UNH Involved in New Report Outlining Carbon Dioxide Removal at Gigaton Scale

Monday, December 11, 2023
Aerial view of forest

The University of New Hampshire has contributed to a first-of-its-kind new report looking at carbon dioxide (CO2) removal in the United States. Mark Ducey, professor of natural resources and the environment, is one of the researchers from more than a dozen institutions involved in the high-resolution assessment, “Roads to Removal: Options for Carbon Dioxide Removal in the United States,” which charts a path to achieve a net-zero greenhouse gas economy by 2050.

The report, led by researchers at Lawrence Livermore National Laboratory, focuses on steps that can be taken to ensure the nation’s climate security and resilience by cleaning up the Earth’s atmosphere and addressing the root cause of climate change. It also includes an integrated analysis of CO2 removal techniques and resources that are currently available, along with the costs that will be incurred on the path to net-zero.

Ducey was part of the research team that focused on forests which are critical in absorbing CO2 from the atmosphere and storing it. Because of climate change, it is estimated that by the middle of the century the ability of the forests to capture CO2 could decrease by a third. The researchers that focused on forests in the report looked at three different approaches which include increasing forests by planting trees, maintenance and management approaches and building resilience for forests against stressors from climate change, like drought, wildfire, extreme weather and pests.

“All three of these approaches play an important role, but which is most important really depends on what forest we’re talking about and where we are in the country,” said Ducey. “We took a closer look at several areas in the U.S., like the Southeast where we examined expanding forests onto marginally used agriculture land. We also looked at the dry interior West and possible carbon storage benefits to trying to manage trees that are less susceptible to catastrophic fire. In the Northeast, we examined challenges around better timber management, focusing on larger diameter, long lived trees that will offer more durable carbon storage, both as live trees and in the products they provide.”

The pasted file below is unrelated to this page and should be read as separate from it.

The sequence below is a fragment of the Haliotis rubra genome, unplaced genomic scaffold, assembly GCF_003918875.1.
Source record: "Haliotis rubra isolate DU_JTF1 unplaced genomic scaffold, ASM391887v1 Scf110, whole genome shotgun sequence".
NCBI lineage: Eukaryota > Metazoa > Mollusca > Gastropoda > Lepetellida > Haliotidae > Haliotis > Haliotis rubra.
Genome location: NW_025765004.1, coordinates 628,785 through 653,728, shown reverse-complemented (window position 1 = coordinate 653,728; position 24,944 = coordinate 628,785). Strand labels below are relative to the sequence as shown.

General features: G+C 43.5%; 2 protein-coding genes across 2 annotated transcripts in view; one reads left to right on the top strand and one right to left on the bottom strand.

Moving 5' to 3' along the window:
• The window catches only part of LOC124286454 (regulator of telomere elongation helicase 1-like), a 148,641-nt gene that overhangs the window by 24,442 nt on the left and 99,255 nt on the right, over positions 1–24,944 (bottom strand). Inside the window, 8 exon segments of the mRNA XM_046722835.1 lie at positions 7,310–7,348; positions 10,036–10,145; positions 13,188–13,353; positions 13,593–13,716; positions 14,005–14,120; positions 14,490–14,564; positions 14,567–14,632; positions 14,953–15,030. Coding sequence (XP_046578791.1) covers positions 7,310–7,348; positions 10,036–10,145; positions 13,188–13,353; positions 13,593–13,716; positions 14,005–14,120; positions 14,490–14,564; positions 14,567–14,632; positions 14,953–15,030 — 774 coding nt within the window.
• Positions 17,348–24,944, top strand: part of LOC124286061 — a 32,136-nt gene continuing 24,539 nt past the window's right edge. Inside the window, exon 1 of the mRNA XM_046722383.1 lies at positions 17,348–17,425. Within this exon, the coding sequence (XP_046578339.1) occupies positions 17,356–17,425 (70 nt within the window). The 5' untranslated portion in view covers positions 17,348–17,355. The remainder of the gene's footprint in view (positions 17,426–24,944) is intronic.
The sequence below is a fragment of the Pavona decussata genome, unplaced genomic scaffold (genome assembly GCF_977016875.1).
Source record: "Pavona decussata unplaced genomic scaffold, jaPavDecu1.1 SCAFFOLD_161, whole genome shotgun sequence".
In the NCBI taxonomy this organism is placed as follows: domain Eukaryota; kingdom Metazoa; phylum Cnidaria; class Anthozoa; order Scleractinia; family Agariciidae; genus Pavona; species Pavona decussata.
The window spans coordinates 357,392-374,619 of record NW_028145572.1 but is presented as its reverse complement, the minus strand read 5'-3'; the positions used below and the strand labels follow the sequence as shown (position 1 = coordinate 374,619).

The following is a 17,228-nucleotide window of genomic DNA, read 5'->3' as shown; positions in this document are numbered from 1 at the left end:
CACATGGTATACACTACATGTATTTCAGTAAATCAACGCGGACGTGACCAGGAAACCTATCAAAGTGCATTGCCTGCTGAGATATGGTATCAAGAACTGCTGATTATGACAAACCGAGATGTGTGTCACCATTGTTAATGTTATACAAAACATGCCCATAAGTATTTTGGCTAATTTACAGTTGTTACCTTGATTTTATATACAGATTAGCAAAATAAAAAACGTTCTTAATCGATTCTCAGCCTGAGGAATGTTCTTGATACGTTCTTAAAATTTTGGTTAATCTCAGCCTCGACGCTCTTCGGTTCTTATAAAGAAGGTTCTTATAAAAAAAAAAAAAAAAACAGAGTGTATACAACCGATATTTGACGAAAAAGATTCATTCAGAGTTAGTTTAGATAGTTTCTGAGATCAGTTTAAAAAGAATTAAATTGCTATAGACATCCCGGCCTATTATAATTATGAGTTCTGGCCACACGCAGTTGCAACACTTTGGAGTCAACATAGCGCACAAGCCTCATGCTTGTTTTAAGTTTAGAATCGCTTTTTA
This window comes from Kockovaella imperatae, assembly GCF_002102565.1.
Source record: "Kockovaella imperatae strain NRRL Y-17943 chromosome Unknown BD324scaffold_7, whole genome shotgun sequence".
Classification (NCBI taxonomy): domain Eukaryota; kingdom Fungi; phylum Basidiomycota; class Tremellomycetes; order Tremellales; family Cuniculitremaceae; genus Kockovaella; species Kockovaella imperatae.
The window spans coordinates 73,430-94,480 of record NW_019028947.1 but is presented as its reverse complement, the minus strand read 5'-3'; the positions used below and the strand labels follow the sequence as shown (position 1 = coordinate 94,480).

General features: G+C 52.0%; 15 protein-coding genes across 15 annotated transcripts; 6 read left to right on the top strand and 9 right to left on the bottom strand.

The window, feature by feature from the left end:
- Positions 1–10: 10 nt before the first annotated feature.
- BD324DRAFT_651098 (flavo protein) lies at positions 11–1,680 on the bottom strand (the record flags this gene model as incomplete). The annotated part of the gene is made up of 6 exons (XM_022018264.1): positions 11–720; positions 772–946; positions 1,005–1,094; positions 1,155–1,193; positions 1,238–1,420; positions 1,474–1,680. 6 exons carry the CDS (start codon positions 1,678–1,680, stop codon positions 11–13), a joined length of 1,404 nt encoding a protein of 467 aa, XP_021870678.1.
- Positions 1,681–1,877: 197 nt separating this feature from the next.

By using those case examples, the researchers were able to show the carbon benefits, the kind of changes that need to be made and how those depend on local conditions.

In 2022, the United States government established a 2050 goal to reach net-zero emissions by decarbonizing our economy, removing CO2 from the atmosphere and storing it at the gigaton scale (at least a billion tons per year). Roads to Removal lays out a road map to this goal and answers the question: How much CO2 is it possible to remove in the United States and at what cost? The report concludes that with today’s technologies, removing 1 billion metric tons of CO2 per year will annually cost roughly $130 billion in 2050, or about 0.5% of current GDP.

The report says that this ensemble of lowest-cost approaches for CO2 removal would create more than 440,000 long-term jobs and can be achieved using renewable energy sources, with currently available land and below ground geologic storage.

The granular analysis provided in the Roads to Removal report gives decision makers across the United States a lens for location-specific opportunities, enabling them to make decisions that best fit the places they call home. Unlike previous analyses, which used integrated assessment or top-down models, the methods used in Roads to Removal rely on bottom-up calculations and use the most current estimates for resource demands, costs and impacts of potential CO2 removal approaches by county.

The report was jointly commissioned by the U.S. Department of Energy (DOE), Office of Energy Efficiency and Renewable Energy (EERE), Bioenergy Technologies (BETO), the Advanced Research Projects Agency - Energy (ARPA-E), and the Office of Fossil Energy and Carbon Management (FECM), with additional support from the ClimateWorks Foundation.